The buzz, excitement, and anticipation that pervaded Tottenham Hotspur after Ange Postecoglou was appointed has since disappeared, replaced by anxiety, trepidation, and disillusionment.
While it wasn’t love at first sight for most, it didn’t take the lion’s share of Tottenham supporters long to fully appreciate who Ange is and what he can bring to the club.
Soon after his appointment, you’d have to search tirelessly to find a negative comment about the new gaffer.
Spurs supporters united behind their new manager, elated about the prospect of finally seeing an enterprising, attacking brand of football.
It wasn’t just Ange’s philosophy and love for offensive football that endeared him to the Tottenham faithful.
He conducts himself professionally, with admirable sincerity. He was the man destined to return Tottenham to its glory days.
Supporters finally reached a consensus. Everyone was onboard the Ange train.
Next stop: Glory.
Daniel Levy does quintessential Levy things
That was until the chairman stepped in and started doing quintessential Daniel Levy things.
And now, just two weeks before the 2023-24 season commences, that exciting buzz has shifted to apprehension, even sheer dread in some circles.
Despite the club reiterating that Edmond Tapsoba was their primary target, no official bid has been submitted. Even if a bid were to be made, it wouldn’t come close to Bayer Leverkusen’s £50 million minimum.
Ashley Phillips is still a Blackburn player, although that’s more down to the Rovers’ top brass increasing their asking price than Tottenham’s ineptitude.
Clement Lenglet is still a Barcelona player, with Spurs refusing to pay the £9 million asking price.
Given the club’s lack of depth at the centre-back position, he would look good in a Spurs shirt right about now.
All that hype and electricity surrounding the club evaporated completely just six weeks removed from Ange’s hiring.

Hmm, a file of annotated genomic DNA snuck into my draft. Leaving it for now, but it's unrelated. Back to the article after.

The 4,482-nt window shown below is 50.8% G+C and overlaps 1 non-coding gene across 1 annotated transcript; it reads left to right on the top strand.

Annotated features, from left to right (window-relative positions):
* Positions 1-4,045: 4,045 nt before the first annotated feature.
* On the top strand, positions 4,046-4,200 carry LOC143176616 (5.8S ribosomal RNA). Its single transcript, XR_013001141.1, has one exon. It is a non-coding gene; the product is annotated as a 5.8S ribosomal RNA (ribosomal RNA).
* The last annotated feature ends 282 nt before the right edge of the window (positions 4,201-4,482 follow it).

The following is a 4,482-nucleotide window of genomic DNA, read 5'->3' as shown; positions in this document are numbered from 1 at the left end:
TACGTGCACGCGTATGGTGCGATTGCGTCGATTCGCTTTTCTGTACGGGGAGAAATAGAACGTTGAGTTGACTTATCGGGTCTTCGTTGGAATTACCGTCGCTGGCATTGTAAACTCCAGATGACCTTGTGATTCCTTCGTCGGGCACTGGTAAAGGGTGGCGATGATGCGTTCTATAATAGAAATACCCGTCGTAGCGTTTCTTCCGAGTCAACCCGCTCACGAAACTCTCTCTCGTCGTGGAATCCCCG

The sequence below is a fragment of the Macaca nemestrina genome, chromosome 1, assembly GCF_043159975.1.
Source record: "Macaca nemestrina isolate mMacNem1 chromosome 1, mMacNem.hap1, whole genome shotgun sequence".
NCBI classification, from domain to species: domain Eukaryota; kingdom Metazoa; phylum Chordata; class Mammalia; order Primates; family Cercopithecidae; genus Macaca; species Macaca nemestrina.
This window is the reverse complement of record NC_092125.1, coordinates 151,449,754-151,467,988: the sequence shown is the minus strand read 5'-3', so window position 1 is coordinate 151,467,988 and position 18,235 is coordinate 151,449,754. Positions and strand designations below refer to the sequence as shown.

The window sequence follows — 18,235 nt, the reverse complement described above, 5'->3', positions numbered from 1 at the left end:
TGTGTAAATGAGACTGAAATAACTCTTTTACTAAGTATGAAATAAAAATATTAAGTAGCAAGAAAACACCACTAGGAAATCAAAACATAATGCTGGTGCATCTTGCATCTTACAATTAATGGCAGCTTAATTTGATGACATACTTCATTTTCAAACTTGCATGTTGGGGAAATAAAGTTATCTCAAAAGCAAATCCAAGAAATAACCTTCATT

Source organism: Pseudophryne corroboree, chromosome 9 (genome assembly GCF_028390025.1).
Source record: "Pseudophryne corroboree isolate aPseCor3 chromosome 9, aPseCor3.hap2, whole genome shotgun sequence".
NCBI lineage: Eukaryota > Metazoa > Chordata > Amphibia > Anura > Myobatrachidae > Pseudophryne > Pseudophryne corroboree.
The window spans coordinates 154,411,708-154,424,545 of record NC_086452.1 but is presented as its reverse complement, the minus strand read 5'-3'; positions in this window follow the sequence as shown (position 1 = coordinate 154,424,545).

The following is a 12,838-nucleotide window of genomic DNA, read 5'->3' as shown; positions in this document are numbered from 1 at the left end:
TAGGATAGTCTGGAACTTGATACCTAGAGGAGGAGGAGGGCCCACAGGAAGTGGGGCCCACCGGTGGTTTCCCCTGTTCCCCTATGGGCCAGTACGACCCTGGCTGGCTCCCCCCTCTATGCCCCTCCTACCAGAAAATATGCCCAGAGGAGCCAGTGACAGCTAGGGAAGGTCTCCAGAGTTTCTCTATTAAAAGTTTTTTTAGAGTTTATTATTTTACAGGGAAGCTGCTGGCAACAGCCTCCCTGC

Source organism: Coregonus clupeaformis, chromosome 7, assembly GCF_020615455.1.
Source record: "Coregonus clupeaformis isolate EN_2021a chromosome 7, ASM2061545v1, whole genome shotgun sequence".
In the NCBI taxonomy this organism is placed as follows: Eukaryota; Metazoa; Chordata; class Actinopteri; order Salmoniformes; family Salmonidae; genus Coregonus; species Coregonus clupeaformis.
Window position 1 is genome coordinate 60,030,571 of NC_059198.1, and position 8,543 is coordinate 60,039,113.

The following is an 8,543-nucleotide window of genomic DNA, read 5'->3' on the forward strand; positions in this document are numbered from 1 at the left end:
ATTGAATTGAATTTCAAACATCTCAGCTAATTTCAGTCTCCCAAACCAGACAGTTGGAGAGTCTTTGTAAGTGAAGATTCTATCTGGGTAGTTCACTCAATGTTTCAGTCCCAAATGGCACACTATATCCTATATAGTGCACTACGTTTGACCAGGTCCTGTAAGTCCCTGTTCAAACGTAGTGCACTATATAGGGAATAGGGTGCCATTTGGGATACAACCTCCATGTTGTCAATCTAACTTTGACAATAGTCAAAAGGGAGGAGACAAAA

I won’t even go into the Joe Lewis debacle. You can read about my frustrations on that humiliating topic here. Although he doesn’t own the club anymore, right?
And then there’s the Harry Kane situation, still unresolved and weighing on everyone’s mind like a guilty conscience after committing a heinous crime.
It would have been nice to know the answer to that question weeks, even months ago.
If Kane leaves to learn more about bratwurst making, Tottenham will have less than two weeks to find a suitable replacement, which, as all of us know, won’t happen.
Imagine heading into the new campaign with no centre-back reinforcements and no Kane to lead the line.
It looks increasingly like we might not have to imagine it.
If Levy always intended on using the Kane proceeds to buy a centre-back or two, he has toyed with supporters, players, and, most frustratingly, Ange.
Levy has left it incredibly late, even if Kane’s prospective sale garners £100 million, to purchase a centre-back, inarguably the club’s most pressing transfer priority.
Most believe the van de Ven deal is dead.
So that leaves Tapsoba, who will cost at least £50 million. If the remarkable does occur and Spurs purchase Tapsoba, he’ll arrive, in the best-case scenario, a week before the season starts.
That doesn’t exactly provide much time to adapt to his new environment in the world’s most demanding league.
Thanks for that, Levy.
And that’s the best-case scenario where Tapsoba is concerned. I shudder to think of the worst-case scenario.
As if it isn’t obvious, that worst-case scenario would see Tottenham start the season without a new centre-back and devoid of Kane’s guaranteed 30-goal output, leaving us with Richarlison’s single Premier League goal to rely on.
Alternatively, we might purchase some players out of pure desperation. We all how that turned out after spending the Gareth Bale proceeds on a seven players, six of whom misfits.
Christian Eriksen was the outlier in that unforgivable debacle.
While an uptick in Richarlison’s play is inevitable, it’s hard to imagine him bulging the old onion bag at a rate comparable to Kane.
Thanks to Levy, Spurs went from hero to zero in less than six weeks. Levy already has the unenviable record for the longest time without a coach, 72 days twice.
Spurs were coach-less for 72 days before hiring Nuno Espírito Santo, a record the club matched prior to hiring Ange in early June.
It seems Levy isn’t satisfied with those two ignominious records as he does his utmost to drain every last drop of positivity and optimism from a club that had an abundance of both less than two months ago.